Posts for: June, 2017
Fillings are designed to be tough, but they must be replaced eventually. Our Mill Creek, WA, dentists, Dr. Chad Slocum and Dr. Sara Lundgaard, share a few signs that may indicate that it's time for a new filling.
The filling is cracked
Wear and tear can eventually cause fillings to crack. Although it usually takes years of wear to crack a filling, the problem can occur sooner if you grind your teeth. Any opening in a tooth, even one as narrow as crack, can allow bacteria to enter the tooth and cause decay. In some cases, you may actually see a crack in a filling, but in others, you might not know you have one until you have X-rays during a dental visit.
Your tooth hurts
If you have a crack in your tooth, you may develop a cavity under the filling. It's important to schedule a visit with our Mill Creek office if you develop pain in a tooth that has been filled.
You feel pain when you drink cold beverages
Sensitivity to cold temperatures can occur as a result of leaky fillings. The problem happens when fillings don't adhere tightly to the sides of your teeth.
Your old filling has changed color
Tooth-colored composite resin fillings can eventually become darker or may look slightly yellow. Replacing the filling restores your tooth's appearance.
Your filling has fallen out
There's no doubt that you need a new filling if you've lost all or part of your filling. If this happens, call us as soon as possible during regular office hours. You might experience a little pain when the tooth is exposed to the air or hot or cold temperatures. If this happens, applying a little dental cement, available in drug stores, can help reduce the sensitivity.
Your filling is old
Depending on the type of material used, fillings usually last between seven to 15 years. If your filling is old and showing some signs of wear, it's best to replace it before it cracks.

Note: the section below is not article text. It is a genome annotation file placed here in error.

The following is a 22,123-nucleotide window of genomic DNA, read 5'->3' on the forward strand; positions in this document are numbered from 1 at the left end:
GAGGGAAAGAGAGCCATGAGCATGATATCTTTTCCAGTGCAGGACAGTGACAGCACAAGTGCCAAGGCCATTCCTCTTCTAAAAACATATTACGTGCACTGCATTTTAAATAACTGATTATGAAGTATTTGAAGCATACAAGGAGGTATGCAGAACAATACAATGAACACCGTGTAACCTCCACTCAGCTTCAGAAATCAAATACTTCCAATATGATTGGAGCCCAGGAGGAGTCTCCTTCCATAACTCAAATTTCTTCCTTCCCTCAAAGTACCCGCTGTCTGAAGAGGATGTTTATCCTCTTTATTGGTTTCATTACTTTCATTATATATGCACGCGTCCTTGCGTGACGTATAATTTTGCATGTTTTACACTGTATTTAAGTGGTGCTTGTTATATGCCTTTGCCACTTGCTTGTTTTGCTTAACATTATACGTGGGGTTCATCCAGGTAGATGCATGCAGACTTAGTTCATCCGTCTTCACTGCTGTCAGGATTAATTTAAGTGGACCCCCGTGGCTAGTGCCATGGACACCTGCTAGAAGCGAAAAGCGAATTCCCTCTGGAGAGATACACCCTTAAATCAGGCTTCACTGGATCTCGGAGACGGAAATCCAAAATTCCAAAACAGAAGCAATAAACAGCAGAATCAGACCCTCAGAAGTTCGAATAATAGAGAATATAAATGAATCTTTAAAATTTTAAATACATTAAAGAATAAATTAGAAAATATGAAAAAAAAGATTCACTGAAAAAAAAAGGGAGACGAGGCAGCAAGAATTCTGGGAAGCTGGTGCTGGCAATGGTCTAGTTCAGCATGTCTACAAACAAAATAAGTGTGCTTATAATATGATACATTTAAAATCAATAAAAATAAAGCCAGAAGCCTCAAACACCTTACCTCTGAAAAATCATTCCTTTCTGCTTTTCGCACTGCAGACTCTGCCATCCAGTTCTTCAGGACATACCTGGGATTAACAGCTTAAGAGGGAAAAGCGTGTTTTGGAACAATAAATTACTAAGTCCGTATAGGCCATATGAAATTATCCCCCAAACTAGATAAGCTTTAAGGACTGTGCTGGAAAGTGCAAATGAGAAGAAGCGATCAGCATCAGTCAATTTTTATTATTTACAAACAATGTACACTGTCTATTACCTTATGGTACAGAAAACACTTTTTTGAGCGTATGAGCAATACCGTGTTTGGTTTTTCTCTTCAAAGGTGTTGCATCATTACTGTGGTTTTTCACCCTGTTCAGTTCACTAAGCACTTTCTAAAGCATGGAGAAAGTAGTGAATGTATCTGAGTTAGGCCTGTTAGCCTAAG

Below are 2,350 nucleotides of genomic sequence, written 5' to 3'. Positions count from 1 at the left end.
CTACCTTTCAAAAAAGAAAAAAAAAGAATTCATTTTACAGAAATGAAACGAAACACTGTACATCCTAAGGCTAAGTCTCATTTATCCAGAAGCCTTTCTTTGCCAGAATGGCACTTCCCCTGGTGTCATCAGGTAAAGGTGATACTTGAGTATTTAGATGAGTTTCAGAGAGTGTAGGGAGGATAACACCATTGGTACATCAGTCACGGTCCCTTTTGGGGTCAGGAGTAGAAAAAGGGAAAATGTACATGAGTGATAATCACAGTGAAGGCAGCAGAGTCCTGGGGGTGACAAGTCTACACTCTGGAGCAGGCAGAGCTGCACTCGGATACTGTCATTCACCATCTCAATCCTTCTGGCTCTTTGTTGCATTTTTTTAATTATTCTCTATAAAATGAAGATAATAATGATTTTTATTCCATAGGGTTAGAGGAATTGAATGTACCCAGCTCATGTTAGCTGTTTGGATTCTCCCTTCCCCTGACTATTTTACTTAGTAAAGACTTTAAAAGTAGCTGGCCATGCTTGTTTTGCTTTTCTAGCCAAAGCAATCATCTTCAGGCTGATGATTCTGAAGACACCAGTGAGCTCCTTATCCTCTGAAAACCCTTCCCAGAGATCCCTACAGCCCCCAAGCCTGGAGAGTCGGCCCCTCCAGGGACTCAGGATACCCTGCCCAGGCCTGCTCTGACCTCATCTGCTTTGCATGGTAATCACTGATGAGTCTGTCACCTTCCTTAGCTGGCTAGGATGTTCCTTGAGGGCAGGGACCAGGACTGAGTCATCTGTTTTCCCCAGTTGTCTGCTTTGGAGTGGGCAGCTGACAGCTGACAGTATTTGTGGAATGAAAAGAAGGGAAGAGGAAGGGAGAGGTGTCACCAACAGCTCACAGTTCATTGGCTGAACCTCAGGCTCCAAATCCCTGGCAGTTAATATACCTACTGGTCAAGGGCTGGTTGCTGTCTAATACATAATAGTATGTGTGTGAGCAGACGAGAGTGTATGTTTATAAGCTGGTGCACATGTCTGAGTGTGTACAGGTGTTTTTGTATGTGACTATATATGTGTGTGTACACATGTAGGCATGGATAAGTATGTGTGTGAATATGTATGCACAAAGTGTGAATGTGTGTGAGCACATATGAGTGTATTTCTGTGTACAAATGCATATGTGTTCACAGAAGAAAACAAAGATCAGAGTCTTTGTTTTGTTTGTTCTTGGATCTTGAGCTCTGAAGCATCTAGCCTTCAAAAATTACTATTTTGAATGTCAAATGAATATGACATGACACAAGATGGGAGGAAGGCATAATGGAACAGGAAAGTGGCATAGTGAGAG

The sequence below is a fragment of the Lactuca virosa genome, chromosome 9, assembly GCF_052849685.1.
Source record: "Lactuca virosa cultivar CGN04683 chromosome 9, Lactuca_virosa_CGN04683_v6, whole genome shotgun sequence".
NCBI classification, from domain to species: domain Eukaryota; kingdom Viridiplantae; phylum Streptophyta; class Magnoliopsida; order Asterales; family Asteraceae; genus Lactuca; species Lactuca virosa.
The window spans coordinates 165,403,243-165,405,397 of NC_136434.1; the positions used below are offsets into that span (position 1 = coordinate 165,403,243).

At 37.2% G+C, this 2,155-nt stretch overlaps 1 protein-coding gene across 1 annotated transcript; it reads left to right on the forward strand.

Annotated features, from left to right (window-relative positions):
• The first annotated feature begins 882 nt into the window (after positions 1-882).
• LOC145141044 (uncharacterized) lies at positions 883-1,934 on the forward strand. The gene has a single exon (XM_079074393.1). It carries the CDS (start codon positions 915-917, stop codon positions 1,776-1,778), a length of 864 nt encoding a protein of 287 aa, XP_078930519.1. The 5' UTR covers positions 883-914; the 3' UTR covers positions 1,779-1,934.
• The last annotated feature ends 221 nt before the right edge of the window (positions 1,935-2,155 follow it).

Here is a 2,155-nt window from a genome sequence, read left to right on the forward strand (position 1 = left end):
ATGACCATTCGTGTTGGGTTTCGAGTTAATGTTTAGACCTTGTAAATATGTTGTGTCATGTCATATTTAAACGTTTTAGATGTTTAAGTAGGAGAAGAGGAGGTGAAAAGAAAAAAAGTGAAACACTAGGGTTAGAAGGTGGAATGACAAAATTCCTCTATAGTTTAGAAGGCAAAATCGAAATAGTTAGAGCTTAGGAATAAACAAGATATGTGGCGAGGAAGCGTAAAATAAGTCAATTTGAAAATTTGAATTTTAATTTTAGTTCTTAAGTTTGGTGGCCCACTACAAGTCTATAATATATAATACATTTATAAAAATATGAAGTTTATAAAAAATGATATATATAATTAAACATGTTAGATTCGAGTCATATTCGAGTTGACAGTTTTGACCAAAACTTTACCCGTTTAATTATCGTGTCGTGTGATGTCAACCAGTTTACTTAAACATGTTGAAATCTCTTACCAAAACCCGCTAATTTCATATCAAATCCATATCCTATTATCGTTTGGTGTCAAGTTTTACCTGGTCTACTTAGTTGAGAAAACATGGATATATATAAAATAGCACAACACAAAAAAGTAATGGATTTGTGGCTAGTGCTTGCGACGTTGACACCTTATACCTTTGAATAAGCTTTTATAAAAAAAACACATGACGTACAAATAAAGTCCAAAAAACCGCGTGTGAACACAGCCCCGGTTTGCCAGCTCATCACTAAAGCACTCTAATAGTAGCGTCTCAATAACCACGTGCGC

Replacing problem fillings promptly can help you avoid tooth decay. If you're concerned about a filling, call our Mill Creek, WA, dentists, Dr. Slocum and Dr. Lundgaard, at (425) 337-7300 to schedule an appointment.
When does dental care begin for a child? In the truest sense, before they're born. Although the first teeth won't erupt until months after birth, they're already forming in the baby's jaw while still in the womb.
During the prenatal period a baby's dental health depends on the mother's health and diet, especially consuming foods rich in calcium and other minerals and nutrients. Once the baby is born, the next dental milestone is the first appearance of primary teeth in the mouth. That's when you can begin brushing with just a smear of toothpaste on a toothbrush.
Perhaps, though, the most important step occurs around their first birthday. This is the recommended time for you to bring them to visit our office for the first time.
By then, many of their primary teeth have already come in. Even though they'll eventually lose these to make way for their permanent set, it's still important to take care of them. A primary tooth lost prematurely could cause the permanent tooth to come in improperly. Saving it by preventing and treating tooth decay with fluoride applications and sealants, fillings or even a modified root canal treatment could stop a bad bite and costly orthodontic treatment down the road.
Regular trips to the dentist benefit you as a caregiver as much as they do your child. We're your best source for information about dental health and development, including concerns like teething and thumb sucking. We'll also keep you informed on your child's growth process as their teeth, jaws and facial structure develop.